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Equality of Opportunity as a Driver of Prosperity: The Case of Iran

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Augusto Lopez-Claros 1 The economic marginalization of women and ethnic, religious, and other minorities is a pervasive problem in virtually every country in the world. There is compelling economic evidence that shows that excluding minorities from the labor force not only undermines the legitimacy of the governments practicing various forms of discrimination but also ends up eroding the competitive potential of the country in an increasingly global and integrated marketplace. Much of the evidence has focused on how unequal treatment before the law and the associated violation of people’s human rights has adversely affected various metrics of human welfare and development. Perhaps the area that has delivered thus far the greatest insights is in respect of gender discrimination. At the World Bank over the past decade we built up a huge database comprehensively listing such discriminations embedded in the legislation of 190 countries and discovered that they are

Let’s have an honest debate about universal basic income

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This debate about UBI has recently come alive as governments have moved to deal with the asymmetric effects of COVID-19, with vulnerable groups being particularly affected.  Certainly, many countries are already providing temporary cash relief to the poorest, to limit the consequences of the lockdown, but in many countries the question of what happens afterwards has acquired renewed urgency because of the disproportionate effects on low-skilled workers, and the expectation that the world will remain vulnerable to other viruses in the future and the additional impact of climate change.  The opposition to UBI has several dimensions. For many UBI is seen as unaffordable and thus fiscally irresponsible, particularly against the background of the massive worsening of the public finances which will be a legacy of COVID-19. A second set of factors pertain to the role of incentives: delinking income from work and paying people to “stay at home” is seen as potentially destruc

A World Parliamentary Assembly as a Catalyst for Enhanced International Cooperation

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Andreas Bummel and Augusto Lopez-Claros 1 More than half a century ago UN Secretary General Dag Hammarskjöld said that “the United Nations was not created to bring us to heaven, but in order to save us from hell.” This past year has seen considerable soul-searching about the future of the United Nations, against the background of the 75th anniversary of the adoption of the UN Charter in 1945. Not surprisingly, the debates have not had the intensity that surrounded the creation of the UN during World War II. At the time, President Roosevelt and Prime Minister Churchill brought together the allied nations in the war effort against the Axis powers and there was a tangible sense of urgency; humanity needed to avoid in the future at all costs the calamity of global war, the utter hell associated in the end with some 60 million casualties and the destruction of entire cities and countries. The UN steered the world through the process of decoloni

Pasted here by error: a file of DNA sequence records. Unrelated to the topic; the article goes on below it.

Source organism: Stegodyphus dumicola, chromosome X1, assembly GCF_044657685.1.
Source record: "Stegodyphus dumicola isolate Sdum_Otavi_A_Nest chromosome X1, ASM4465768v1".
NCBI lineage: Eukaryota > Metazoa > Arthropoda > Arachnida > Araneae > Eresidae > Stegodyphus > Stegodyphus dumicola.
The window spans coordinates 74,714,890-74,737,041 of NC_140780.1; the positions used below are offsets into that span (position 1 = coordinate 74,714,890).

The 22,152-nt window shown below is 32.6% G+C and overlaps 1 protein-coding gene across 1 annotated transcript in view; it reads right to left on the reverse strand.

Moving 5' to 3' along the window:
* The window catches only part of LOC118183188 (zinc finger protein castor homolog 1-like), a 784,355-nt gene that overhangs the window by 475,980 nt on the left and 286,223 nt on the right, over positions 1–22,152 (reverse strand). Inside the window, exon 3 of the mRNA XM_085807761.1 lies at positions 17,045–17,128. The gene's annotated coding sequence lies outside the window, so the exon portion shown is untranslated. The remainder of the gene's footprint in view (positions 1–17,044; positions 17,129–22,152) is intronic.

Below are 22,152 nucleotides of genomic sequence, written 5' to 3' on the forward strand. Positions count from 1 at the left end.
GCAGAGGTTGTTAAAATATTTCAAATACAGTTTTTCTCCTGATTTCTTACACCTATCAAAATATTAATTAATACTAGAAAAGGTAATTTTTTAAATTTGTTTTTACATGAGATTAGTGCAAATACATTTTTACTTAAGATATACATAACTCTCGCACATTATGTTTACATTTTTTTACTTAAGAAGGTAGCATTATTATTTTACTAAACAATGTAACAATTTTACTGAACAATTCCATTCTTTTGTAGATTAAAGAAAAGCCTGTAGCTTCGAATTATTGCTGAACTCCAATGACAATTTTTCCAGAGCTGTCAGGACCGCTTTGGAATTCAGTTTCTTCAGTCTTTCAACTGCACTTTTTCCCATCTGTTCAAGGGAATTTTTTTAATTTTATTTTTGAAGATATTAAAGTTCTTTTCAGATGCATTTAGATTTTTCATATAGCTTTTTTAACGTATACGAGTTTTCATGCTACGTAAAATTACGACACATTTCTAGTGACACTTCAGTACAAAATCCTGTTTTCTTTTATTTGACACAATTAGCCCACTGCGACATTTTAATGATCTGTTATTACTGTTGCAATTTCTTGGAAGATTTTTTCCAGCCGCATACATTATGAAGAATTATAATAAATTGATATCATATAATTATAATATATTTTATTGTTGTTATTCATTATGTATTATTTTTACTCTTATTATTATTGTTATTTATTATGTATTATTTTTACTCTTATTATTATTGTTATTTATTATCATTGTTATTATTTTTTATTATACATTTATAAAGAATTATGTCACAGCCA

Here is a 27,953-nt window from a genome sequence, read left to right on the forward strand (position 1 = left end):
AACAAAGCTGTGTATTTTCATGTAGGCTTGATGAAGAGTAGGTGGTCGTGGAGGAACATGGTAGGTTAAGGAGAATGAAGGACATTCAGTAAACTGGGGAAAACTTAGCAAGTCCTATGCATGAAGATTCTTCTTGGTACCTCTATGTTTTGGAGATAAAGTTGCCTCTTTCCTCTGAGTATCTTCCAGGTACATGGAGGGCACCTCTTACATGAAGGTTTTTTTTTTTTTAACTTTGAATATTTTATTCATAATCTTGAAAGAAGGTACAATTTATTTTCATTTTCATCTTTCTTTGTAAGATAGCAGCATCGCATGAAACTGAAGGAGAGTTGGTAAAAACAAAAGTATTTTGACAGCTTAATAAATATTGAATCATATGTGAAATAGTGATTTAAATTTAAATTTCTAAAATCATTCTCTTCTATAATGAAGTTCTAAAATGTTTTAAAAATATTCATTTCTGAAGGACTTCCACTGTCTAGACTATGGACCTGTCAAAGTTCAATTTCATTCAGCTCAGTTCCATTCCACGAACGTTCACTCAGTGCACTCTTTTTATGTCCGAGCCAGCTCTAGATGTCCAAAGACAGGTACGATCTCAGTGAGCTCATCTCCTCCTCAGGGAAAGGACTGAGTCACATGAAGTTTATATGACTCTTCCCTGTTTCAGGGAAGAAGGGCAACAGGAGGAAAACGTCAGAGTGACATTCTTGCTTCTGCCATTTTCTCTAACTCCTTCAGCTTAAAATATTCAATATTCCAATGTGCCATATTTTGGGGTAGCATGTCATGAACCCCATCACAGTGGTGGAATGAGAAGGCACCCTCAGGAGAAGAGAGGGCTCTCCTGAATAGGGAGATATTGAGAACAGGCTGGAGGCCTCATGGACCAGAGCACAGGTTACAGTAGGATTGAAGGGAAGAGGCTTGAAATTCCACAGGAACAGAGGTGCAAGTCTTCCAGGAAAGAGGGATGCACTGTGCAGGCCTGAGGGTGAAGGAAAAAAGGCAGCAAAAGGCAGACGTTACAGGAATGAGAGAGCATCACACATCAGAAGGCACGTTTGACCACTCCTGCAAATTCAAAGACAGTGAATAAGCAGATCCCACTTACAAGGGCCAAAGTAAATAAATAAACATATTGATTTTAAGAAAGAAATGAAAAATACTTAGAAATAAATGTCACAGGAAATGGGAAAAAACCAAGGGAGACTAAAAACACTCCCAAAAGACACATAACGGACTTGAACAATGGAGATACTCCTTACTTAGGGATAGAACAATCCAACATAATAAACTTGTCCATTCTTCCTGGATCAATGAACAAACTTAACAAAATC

Why a carbon tax is the best way to mitigate climate change

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The problem In a recent article in the journal Foreign Affairs Nobel-laurate William Nordhaus argues that although there is broad recognition that climate change is the most important environmental challenge facing the world today, governments have continued to tackle the problem with a deeply flawed architecture that relies on uncoordinated, voluntary arrangements which encourage free-riding in international climate change agreements such as the Kyoto Protocol and the 2015 Paris accord. With a perverse incentive structure embedded in such treaties “the global effort to curb climate change is sure to fail.” Since the national targets agreed in the Paris accord are inconsistent with a two-degree temperature target and because studies have shown that annual global emissions would need to drop by about 3 percent between now and 2030 to limit warming to the two-degree limit, there is growing recognition that without major mitigation of greenhouse gas (GHG) emissions global temperat

Strengthening the Lending Capacity of the Multilateral Development Banks

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An important question COVID-19 has shown, particularly in the emerging markets and developing world, a whole range of vulnerabilities in the economies of these countries. Public health systems have come under enormous strains, reflecting many decades of neglect. Budgets have been stretched, with very few countries having the fiscal space needed to respond to the crisis in a vigorous way, without imperiling the long-term health of public finances and/or without turning for immediate help from the international financial institutions. We have known for a long time that fiscal policies in the great majority of countries in the world have exhibited a “deficit bias,” that is, a tendency, regardless of the business cycle or whether the economy in question is in a phase of expansion or downturn, to register a budget deficit. Looking at the data for 191 countries over the 41-year period 1980–2020, countries have run deficits 75 percent of the years (with many advanced economies registeri